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When an Event is fired from within the Laravel's closure transaction function, are the Database operations within the Events also part of the Transaction or are they outside of it?

Snippet 1
    Event::listen('fireme',function($data){
         User::where('votes', '>', 100)->update(array('status' => 2));
    });

Snippet 2
    DB::transaction(function(){
            User::where('votes', '>', 100)->update(array('email' => 'something@somewebsite.com'));
            Event::fire('fireme',array('email' => 'something@somewebsite.com'));
    });

Does Snippet 1 belong to the transaction defined on Snippet 2?

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1  
It sounds really trivial to test this, just raise en exception inside your listener and see if the rest of the transaction is rolled back or commited. –  Alexandre Danault Jun 19 '13 at 15:54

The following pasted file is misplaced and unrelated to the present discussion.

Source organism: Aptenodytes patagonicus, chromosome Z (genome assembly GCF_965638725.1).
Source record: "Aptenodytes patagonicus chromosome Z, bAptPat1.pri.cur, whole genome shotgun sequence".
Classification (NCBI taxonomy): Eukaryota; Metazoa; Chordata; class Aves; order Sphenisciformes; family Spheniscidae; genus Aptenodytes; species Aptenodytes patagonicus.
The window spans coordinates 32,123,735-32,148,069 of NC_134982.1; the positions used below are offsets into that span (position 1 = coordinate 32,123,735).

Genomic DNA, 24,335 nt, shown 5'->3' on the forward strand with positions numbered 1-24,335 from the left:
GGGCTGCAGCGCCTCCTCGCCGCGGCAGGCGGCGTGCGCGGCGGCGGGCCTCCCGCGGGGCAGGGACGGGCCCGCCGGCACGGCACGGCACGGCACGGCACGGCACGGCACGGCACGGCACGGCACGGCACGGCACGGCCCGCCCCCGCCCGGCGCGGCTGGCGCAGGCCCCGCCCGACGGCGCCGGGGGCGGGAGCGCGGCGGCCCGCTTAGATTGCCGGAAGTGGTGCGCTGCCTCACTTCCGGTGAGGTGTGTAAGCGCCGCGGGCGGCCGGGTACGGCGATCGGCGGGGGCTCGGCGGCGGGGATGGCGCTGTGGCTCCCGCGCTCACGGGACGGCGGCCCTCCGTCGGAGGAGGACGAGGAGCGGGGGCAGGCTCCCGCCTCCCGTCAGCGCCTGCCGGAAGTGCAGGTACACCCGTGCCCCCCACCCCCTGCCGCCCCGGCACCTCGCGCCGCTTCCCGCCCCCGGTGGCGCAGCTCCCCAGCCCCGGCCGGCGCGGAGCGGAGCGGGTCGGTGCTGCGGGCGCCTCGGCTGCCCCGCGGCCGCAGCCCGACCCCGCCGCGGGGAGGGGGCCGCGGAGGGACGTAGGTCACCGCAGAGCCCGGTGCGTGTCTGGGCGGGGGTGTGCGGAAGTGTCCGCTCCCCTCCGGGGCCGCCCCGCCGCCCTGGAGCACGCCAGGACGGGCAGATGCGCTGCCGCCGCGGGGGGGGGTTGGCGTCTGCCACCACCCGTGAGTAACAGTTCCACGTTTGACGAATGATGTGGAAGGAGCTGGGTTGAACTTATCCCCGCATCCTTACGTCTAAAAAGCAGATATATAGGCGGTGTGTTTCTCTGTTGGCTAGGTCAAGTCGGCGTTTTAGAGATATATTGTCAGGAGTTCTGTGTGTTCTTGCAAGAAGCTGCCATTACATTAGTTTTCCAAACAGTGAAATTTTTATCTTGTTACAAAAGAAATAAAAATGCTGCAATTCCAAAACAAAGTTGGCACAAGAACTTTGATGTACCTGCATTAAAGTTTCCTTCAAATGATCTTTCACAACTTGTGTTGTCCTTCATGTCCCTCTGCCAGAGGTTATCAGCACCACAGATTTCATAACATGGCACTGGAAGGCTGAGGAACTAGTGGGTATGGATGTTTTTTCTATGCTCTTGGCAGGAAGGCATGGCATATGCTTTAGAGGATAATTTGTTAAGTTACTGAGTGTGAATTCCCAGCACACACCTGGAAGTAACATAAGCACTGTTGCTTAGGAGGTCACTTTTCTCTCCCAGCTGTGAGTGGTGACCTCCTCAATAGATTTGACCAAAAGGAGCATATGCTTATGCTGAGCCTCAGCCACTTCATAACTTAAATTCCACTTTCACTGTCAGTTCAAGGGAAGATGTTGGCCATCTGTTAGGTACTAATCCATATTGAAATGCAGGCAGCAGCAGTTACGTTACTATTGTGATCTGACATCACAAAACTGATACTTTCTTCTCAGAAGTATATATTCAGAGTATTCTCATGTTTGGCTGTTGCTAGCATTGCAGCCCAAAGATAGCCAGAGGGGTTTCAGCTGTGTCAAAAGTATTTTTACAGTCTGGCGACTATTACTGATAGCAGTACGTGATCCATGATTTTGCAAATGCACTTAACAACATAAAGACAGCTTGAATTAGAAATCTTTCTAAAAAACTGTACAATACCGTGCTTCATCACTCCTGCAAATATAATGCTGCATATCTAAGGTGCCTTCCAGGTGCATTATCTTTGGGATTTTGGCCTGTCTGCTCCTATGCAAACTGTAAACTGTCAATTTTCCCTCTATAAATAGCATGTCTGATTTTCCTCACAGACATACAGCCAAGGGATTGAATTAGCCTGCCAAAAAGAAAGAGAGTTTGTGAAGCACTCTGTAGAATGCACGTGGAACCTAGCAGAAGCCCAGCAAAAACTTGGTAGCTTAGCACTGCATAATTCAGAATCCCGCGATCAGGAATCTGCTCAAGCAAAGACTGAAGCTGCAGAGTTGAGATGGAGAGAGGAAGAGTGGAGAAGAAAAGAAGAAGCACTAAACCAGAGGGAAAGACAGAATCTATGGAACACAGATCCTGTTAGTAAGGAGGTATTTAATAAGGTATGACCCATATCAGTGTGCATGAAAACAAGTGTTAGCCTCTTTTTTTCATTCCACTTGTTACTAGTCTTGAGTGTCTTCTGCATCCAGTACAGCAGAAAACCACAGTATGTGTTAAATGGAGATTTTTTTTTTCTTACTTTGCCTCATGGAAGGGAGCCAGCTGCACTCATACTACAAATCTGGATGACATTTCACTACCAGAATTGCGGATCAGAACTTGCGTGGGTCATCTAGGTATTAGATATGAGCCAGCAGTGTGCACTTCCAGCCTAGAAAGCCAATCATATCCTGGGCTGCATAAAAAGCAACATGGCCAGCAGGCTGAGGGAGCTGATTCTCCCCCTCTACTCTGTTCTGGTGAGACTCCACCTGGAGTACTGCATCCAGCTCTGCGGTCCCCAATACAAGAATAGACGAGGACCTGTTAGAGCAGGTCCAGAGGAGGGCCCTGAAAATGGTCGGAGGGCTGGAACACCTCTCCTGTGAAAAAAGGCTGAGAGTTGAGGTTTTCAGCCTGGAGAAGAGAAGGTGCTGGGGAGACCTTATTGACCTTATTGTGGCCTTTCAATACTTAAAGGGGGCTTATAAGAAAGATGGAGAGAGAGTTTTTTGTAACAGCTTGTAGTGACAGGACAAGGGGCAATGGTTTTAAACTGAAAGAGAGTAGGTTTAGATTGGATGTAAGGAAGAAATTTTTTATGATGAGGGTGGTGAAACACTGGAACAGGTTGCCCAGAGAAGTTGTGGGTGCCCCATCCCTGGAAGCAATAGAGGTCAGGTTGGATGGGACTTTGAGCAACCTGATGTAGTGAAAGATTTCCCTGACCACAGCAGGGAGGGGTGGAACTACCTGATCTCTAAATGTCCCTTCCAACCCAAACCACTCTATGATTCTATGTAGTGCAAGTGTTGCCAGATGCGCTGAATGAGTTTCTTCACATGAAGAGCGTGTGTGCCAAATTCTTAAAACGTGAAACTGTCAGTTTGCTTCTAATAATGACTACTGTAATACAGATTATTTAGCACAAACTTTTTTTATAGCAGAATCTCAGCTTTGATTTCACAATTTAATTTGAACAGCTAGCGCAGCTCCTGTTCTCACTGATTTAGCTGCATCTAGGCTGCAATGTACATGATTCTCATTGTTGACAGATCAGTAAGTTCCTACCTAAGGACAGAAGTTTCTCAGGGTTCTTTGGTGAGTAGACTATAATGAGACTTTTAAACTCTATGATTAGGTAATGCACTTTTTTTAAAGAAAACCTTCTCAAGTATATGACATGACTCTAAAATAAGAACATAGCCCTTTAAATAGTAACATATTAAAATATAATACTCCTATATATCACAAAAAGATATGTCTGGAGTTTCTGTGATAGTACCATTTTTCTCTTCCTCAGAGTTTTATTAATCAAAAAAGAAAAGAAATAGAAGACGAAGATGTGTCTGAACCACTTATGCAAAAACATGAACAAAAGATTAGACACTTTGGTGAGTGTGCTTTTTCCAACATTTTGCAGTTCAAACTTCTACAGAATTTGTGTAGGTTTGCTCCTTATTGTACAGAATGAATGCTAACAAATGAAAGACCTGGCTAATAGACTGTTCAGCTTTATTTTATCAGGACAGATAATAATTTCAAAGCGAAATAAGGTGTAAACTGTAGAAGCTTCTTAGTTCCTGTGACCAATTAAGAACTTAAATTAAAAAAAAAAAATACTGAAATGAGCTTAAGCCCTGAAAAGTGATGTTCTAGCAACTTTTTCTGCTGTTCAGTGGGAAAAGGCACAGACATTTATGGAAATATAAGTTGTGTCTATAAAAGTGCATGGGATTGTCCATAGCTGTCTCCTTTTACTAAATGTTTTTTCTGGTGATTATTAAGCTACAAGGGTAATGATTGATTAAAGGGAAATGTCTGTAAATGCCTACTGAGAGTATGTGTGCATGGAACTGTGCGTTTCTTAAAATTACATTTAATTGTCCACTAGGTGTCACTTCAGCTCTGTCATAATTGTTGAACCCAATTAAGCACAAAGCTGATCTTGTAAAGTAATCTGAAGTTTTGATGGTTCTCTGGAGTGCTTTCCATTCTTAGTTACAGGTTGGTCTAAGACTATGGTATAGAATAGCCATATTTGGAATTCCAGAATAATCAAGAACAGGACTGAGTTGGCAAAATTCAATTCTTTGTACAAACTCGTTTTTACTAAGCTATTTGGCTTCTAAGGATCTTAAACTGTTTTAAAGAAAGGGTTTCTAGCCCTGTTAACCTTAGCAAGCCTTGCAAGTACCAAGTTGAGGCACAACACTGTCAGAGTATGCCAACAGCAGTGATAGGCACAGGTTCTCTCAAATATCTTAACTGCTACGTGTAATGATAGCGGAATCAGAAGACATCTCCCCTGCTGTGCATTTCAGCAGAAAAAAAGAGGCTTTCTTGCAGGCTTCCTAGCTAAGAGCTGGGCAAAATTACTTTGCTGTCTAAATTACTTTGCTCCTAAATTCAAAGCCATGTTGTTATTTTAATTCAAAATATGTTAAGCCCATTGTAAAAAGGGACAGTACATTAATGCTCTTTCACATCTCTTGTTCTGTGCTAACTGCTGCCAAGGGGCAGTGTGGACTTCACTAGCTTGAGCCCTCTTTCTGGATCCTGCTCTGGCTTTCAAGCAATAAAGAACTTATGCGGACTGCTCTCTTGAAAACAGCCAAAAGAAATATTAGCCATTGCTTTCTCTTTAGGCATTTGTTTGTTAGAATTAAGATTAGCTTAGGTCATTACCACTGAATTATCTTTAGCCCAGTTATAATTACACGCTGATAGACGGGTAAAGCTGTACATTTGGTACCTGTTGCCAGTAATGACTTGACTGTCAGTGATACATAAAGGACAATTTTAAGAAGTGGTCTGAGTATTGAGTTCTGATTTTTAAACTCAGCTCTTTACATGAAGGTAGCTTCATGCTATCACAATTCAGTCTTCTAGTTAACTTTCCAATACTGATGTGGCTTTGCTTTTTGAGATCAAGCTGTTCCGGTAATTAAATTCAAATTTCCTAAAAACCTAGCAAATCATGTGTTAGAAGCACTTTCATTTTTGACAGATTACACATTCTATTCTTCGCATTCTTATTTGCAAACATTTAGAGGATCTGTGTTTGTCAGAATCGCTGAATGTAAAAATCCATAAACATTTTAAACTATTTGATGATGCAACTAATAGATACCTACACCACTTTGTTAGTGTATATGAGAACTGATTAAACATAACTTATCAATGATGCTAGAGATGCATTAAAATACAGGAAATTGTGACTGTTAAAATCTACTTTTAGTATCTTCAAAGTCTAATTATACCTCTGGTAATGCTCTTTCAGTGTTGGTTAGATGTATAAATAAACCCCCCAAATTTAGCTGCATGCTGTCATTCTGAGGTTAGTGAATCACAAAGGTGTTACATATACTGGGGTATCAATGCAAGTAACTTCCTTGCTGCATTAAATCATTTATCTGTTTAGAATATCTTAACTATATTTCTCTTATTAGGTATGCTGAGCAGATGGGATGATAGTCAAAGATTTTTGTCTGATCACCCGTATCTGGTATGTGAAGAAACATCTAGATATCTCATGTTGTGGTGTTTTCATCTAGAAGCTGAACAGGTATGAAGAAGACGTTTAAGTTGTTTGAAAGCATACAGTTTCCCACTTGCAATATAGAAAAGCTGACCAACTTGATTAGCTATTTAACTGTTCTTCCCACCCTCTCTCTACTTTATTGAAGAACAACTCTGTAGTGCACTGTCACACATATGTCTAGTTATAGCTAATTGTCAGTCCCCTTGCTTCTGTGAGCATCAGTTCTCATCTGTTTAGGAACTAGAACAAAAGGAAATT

1 Answer 1

I had exactly the same question.

Following the suggestion of @alexandre-danault, I can confirm that exceptions thrown within an event handler, where the event is fired from within a transaction, will cause the transaction to rollback. I figured putting this answer up might save you having to run your own test first. Here are my code snippets (I'm not using the closure form of transactions):

// I throw an exception from within this event handler
Event::listen('transaction.statusChange', 'TransactionHandler@onStatusChange');

// Here's the transaction that fires the event
DB::beginTransaction();
try {
    $this->status = $status;
    if (!$this->save()){
        throw new Exception('...');
    }
    Event::fire('transaction.statusChange', ['transaction' => $this, 'status' => $status]);
} catch(Exception $e){
    DB::rollback();
    // Log exception

    return false;
}
DB::commit();
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